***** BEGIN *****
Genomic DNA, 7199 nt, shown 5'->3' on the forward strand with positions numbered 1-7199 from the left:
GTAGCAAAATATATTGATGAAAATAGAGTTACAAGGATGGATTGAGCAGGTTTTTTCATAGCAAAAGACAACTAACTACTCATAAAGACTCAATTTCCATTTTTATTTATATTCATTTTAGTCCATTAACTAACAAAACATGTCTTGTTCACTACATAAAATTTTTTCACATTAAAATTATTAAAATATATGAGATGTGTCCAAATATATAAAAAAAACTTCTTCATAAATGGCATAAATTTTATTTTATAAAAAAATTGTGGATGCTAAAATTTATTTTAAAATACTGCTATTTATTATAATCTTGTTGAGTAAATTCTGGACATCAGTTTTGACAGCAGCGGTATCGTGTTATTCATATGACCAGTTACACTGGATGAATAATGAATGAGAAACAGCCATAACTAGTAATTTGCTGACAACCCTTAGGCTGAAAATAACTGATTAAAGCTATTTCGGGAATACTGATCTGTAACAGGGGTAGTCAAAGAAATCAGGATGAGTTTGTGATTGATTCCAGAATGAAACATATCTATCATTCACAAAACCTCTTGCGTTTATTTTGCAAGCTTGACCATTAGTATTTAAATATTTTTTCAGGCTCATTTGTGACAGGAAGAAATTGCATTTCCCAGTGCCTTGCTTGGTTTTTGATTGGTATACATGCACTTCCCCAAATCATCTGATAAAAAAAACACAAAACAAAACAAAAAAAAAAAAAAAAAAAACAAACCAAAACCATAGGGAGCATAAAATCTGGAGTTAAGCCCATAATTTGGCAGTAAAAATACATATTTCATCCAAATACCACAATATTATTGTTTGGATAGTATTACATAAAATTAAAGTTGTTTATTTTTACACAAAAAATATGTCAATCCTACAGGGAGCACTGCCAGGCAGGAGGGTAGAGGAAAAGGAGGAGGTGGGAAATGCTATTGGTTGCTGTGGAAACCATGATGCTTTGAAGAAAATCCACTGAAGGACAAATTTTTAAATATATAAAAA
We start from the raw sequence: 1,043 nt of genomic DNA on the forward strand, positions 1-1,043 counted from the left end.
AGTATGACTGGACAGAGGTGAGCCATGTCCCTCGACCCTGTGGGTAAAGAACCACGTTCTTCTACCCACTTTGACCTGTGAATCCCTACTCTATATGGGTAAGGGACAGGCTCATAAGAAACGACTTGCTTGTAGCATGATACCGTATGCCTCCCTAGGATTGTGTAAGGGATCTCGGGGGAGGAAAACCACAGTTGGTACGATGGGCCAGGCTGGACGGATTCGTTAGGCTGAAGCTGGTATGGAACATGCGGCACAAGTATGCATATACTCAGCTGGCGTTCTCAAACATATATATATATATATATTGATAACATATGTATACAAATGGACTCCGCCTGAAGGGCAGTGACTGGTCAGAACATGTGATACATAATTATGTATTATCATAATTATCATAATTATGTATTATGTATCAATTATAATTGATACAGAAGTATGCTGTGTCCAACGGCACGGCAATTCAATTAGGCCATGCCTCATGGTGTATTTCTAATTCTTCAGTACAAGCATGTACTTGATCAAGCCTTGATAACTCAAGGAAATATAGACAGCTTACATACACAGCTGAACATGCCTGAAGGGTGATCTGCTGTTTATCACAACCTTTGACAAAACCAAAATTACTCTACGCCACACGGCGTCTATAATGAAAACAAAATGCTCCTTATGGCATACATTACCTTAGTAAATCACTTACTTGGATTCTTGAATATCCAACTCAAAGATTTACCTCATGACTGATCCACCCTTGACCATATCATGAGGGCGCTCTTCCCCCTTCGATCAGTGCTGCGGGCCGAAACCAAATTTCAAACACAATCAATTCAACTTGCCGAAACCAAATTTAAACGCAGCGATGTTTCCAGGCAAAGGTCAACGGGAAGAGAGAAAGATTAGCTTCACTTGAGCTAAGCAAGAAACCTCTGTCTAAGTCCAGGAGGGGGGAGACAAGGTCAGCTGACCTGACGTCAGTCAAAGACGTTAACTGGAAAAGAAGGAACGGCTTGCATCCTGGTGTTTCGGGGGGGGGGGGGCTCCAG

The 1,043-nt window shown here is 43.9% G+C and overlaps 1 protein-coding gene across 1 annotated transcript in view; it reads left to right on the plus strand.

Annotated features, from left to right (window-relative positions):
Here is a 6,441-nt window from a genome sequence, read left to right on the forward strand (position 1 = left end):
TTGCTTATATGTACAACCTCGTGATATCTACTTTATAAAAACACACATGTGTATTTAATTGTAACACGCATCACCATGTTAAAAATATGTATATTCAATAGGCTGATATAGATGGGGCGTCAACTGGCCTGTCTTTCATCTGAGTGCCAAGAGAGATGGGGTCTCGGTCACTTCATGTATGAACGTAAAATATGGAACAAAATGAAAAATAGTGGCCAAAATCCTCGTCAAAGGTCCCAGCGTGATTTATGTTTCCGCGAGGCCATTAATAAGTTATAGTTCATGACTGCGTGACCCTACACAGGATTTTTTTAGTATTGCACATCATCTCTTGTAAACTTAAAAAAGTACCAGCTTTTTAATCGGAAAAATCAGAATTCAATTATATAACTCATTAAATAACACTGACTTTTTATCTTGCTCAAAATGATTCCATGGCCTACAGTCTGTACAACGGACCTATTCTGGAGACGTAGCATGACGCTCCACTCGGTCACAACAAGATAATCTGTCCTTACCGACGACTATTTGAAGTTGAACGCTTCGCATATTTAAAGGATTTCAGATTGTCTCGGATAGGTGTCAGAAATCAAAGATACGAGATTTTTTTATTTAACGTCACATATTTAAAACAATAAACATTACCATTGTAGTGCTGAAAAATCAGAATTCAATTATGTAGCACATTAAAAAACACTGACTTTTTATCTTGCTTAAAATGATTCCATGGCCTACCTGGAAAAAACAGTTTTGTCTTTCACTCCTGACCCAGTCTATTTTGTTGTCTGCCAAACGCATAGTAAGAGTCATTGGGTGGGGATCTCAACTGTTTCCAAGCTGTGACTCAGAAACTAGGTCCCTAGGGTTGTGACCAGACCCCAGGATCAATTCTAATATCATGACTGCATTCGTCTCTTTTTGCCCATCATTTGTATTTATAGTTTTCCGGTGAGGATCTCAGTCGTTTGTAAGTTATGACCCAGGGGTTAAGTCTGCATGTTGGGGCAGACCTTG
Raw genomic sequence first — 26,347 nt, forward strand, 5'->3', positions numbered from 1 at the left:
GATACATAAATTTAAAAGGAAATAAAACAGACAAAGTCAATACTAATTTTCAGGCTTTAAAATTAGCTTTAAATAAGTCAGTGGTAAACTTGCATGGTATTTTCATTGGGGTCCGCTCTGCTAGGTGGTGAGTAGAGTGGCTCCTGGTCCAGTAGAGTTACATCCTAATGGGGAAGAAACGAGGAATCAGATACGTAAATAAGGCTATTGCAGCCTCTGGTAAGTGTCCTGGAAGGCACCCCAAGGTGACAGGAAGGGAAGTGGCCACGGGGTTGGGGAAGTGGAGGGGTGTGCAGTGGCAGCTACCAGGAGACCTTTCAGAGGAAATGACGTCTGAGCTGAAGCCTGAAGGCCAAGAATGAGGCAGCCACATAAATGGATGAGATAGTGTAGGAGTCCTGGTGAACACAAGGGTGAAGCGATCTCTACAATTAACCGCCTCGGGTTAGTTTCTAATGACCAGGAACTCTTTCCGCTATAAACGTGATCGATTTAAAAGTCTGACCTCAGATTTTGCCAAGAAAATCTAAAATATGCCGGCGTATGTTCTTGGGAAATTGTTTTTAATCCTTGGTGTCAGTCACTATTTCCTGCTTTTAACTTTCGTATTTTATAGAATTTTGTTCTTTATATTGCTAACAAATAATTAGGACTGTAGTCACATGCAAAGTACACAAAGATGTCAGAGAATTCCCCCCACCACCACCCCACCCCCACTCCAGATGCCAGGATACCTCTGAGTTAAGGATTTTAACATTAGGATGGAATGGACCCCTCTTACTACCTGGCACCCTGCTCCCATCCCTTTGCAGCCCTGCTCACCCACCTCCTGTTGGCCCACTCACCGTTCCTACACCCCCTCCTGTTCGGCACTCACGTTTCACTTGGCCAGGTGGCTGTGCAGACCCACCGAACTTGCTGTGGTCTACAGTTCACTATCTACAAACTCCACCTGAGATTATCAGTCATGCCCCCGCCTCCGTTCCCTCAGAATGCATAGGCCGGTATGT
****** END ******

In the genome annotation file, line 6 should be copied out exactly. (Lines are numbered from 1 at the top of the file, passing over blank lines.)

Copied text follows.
Annotated features, from left to right (window-relative positions):